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Local News

  • Reduce your risk of stroke

    Ashley Spalding
     A.P.R.N.

     
    Stroke is the leading cause of long-term disability in the United States and the third leading cause of death. According to the American Stroke Association, roughly 800,000 Americans per year will suffer from a stroke.

    Fortunately, individuals who understand warning signs and risk factors can significantly reduce their risks of having a stroke.

  • Five lives lost but not forgotten

    Diane Mattingly
    Special to The Lebanon Enterprise

    Time wasn’t there. That’s how Judy Ballard Platt describes that night 50 years ago when five young men crashed into a tree near her home.  

    “It was just like it was something that wasn’t happening,” she said. “It was like an eternity, like a slow motion-type thing.”

    Platt, along with her father and brother Howard, went immediately to the wreck scene on that Monday night of May 25, 1964.

  • County discusses disposal systems

    In last Friday’s regularly scheduled meeting of Washington County Fiscal Court, the main topic of discussion centered around the first reading of an ordinance for on-site disposal systems.

    Washington County Environmentalist Kate Peake was present at the meeting to discuss what the ordinance entails.

    To start the conversation, Washington County Judge-Executive John Settles stressed that the ordinance would only affect electrical reconnects and has “nothing to do with new service.”

  • Changes to farmers market

    The start of the Springfield farmers market season is just around the corner, but one key feature is lacking just two weeks shy of opening weekend: the vendors.

    The market will be open for business on Saturday, June 7, but Sr. Claire McGowan, founder of the New Pioneers for a Sustainable Future, said the search is still on to find vendors to fill what is remaining of the 14 total spaces downtown.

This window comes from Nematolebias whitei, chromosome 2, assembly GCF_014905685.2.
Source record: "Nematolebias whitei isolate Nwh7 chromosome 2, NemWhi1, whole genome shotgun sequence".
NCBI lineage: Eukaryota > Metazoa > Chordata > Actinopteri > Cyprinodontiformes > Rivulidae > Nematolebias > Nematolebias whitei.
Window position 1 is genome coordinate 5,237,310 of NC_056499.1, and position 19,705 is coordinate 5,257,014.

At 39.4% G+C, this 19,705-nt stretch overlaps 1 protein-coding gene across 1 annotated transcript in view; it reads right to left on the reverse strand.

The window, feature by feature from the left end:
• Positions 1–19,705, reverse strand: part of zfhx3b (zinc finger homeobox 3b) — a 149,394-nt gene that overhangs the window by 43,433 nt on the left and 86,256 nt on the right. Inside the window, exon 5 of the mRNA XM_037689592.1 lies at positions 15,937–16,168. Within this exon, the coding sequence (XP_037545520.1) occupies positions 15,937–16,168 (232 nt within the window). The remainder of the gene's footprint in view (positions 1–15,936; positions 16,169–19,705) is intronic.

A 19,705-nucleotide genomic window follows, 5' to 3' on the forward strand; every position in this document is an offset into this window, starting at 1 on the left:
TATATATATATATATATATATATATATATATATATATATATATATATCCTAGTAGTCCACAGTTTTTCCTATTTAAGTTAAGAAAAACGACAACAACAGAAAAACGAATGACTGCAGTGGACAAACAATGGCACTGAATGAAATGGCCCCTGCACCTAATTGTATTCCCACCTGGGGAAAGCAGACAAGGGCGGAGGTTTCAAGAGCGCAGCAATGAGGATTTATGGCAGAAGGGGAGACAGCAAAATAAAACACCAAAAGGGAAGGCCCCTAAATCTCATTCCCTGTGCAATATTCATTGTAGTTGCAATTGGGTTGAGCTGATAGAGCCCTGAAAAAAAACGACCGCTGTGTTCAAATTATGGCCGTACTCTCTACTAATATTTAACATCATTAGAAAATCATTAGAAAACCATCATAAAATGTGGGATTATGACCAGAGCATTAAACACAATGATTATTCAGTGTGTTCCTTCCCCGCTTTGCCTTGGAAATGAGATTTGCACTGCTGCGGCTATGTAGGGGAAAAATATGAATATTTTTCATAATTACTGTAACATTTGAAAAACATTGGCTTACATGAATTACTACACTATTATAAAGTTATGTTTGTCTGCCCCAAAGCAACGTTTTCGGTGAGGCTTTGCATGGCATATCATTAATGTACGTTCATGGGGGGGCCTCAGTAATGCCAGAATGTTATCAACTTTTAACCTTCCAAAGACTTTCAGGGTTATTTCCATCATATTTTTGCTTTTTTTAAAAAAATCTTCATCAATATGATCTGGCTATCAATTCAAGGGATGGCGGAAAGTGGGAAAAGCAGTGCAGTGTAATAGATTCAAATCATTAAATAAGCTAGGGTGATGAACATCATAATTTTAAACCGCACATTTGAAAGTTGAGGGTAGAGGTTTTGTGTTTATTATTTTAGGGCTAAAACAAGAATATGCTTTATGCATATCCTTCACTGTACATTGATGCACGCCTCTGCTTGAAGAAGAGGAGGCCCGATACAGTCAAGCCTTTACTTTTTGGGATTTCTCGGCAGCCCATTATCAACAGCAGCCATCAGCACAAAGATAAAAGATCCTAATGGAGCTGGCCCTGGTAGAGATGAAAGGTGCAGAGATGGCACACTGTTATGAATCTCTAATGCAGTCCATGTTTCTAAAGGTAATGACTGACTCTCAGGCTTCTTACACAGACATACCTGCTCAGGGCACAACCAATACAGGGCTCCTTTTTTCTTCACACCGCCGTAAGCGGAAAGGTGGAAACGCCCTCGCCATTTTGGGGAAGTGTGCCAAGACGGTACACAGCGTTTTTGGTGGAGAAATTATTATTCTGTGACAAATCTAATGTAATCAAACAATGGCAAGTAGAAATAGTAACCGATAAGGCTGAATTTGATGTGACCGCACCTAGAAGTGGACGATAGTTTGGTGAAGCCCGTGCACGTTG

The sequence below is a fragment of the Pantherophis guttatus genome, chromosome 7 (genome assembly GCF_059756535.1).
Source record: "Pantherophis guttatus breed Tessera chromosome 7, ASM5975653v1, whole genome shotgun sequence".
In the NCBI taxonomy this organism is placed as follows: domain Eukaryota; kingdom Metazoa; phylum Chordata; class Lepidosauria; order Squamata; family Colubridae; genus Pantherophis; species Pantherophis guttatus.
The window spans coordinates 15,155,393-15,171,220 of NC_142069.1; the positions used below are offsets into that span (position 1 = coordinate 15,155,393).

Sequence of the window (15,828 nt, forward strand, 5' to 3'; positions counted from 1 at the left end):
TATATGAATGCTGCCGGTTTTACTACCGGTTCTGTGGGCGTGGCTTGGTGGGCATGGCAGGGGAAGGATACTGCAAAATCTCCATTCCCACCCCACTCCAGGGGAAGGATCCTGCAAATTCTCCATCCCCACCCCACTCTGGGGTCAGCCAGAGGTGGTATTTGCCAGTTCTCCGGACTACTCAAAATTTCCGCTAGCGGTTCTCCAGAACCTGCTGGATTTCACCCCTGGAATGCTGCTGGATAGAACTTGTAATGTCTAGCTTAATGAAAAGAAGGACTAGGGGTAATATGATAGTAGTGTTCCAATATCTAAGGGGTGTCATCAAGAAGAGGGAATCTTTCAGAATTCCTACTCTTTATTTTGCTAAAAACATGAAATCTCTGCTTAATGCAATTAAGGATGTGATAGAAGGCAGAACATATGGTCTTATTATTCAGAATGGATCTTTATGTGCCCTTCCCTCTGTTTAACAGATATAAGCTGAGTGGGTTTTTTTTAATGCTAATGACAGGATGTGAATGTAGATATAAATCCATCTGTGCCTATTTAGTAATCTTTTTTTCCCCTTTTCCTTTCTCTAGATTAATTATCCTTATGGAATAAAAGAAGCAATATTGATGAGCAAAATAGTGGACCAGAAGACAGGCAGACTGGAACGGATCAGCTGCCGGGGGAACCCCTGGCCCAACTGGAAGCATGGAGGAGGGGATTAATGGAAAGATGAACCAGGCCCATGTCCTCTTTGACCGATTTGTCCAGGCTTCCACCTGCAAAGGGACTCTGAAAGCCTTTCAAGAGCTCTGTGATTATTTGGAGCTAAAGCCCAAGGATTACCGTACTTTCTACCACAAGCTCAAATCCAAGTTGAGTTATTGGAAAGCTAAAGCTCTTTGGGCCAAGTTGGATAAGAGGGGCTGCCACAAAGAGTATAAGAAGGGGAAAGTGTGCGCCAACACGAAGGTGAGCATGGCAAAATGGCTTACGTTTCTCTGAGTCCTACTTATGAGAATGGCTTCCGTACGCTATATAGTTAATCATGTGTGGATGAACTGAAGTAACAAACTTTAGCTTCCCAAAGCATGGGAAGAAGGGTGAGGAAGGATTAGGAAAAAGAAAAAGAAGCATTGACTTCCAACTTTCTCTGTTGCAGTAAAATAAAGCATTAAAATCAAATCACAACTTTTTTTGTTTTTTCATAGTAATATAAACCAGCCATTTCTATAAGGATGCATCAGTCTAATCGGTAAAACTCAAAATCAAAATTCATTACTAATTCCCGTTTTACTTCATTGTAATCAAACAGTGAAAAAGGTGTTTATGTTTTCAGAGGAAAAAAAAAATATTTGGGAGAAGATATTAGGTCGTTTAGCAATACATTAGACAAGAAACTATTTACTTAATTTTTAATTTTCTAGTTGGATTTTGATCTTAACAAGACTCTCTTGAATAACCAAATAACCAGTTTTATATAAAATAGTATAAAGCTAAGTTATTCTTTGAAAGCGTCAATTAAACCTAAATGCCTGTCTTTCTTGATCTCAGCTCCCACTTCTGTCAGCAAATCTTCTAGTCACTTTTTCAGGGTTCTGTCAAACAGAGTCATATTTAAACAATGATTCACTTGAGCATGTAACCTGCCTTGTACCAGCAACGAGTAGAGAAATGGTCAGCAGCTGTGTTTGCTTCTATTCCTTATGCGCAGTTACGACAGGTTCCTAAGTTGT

• Lincoln Homestead loses a gem

    Over the last 40 years, a lot has changed at Lincoln Homestead Golf Course.

    Four different course managers (Jimmy Ballard, Bill Padgett, Gary Feldman and Bobby Bartholomai) have taken the reins, the course has undergone major changes and the popularity of the 18-hole attraction has increased drastically. Throughout that time, the course has had one constant, and that’s Ruby Noel.

    That is until Noel, or Miss Ruby as she’s known by many, stepped away from her position as clerk at the pro shop last week and into retirement.

  • Man shot over weekend

    An incident at KC Hall in Springfield on Saturday night resulted in a shooting that left one man hospitalized, according to local authorities. The shooting occurred following an altercation, but few other details were available at press time.

    Check www.readthesun.com for updates as they become available.
    The Springfield Police Department noted four separate incidents that included a narcotics arrest, domestic assault, burglary and vandalism in reports recently provided to The Springfield Sun.

  • Shooting for the big stage

    Stephanie Carey has established herself as one of the top trap shooters in the collegiate ranks, and she’s done so without the benefit of any formal coaching.

    The senior at the University of Kentucky raked in numerous high overall trophies in the ladies’ division this past season and placed tied for 12th overall in American trap at the ACUI (Association of College Unions International) national competition in March, while leading the Wildcats to a fifth-place overall finish in the second division.

  • ‘Rocky Top’ of the world

    J.T. Burton is making his way toward the top of the mountain of college basketball coaching. After the announcement of a new position last week, you might say he’s reached the Rocky Top.

  • PHOTOS: Wining & steining
  • Lozano selected for youth advisory board

    Bethlehem High School sophomore Mirna Lozano has been selected as a member of the Youth Advisory Board (YAB) of the Archdiocese of Louisville.  YAB is made up of 52 high school leaders from all over the Archdiocese of Louisville who represent geographic regions and diversity.  Each member is personally nominated by the Archdiocesan staff, their parish or school adult leaders.